My Fair Lady: A Masterpiece in Many Ways

         I had really enjoyed watching the 1938 film Pygmalion, based on George Bernard Shaw’s 1913 play and directed by Anthony Asquith and Leslie Howard. In my opinion, Wendy Hiller did a great job portraying Eliza Doolittle and her development from a flower girl to a lady. I was wondering if the 1964 musical film My Fair Lady, directed by George Cukor, could get any better. Astonishingly, it was much better in many ways: First of all, the settings and the props were very helpful in creating suitable pictures and accompanying the action. The ladies’ dresses and hats at the horserace scene in Ascot were hilarious and made fun of the high-society in an entertaining way. Moreover, the devices Higgins (Rex Harrison) used to practice pronunciation with Eliza (Audrey Hepburn) were very detailed and sophisticated.

         Although this film is almost three hours long, it was always rich in variety, and I never got bored. In my opinion, the most brilliant piece of this film is the part that shows Eliza being forced to practice her phonetics in fast motion. The different “torture” devices and the harsh instruction by Higgins increase her frustration and make her almost desperate in the end. The way in which this process is portrayed is really high cinematic art. Another aspect that prevents the movie from being monotonous and boring is the choice of songs by the main characters: By means of these songs, the characters show their feelings and the viewer can pause to think about the preceding action. I do not like pure musicals because the ceaseless singing is always getting on my nerves; but here the songs are a good alternation; and, of course, they are performed very well by the cast.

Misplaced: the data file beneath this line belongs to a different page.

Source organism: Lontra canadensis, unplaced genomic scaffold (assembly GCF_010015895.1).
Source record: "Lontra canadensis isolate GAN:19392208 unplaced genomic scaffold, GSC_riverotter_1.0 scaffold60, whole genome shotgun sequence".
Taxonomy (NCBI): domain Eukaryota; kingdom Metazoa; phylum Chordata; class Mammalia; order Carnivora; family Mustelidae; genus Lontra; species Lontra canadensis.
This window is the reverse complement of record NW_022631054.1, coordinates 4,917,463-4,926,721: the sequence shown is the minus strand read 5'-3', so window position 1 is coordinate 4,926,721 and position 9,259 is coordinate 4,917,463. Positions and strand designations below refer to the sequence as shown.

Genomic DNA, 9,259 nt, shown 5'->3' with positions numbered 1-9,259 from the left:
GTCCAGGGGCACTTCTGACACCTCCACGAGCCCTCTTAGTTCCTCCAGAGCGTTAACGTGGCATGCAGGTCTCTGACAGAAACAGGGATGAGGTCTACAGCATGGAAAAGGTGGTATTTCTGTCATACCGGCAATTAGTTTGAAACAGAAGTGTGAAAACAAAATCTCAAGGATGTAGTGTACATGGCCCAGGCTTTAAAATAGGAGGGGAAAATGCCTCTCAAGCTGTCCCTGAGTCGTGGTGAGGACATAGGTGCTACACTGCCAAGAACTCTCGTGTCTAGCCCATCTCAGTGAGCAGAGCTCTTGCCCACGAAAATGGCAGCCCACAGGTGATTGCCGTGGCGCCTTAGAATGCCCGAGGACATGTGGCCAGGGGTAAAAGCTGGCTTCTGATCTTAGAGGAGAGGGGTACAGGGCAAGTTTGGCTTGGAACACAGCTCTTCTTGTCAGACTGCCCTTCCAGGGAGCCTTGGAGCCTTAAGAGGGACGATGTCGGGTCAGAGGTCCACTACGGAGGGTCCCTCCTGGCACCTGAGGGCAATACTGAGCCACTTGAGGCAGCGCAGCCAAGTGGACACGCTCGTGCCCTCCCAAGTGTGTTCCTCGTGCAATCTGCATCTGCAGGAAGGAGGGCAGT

Speaking about the cast, I think it is perfect in this film. Especially Audrey Hepburn does such a good job in portraying Eliza and her development that the picture of her I had already worked in my head got even clearer. She finally gave life to this figure, and she showed her clumsiness in the beginning, and later her frustration, her anger and her cluelessness in a very authentic way. I had never expected that I could enjoy a three- hour musical film from the first minute to the last, but I did.

Bernhard Holzfurtner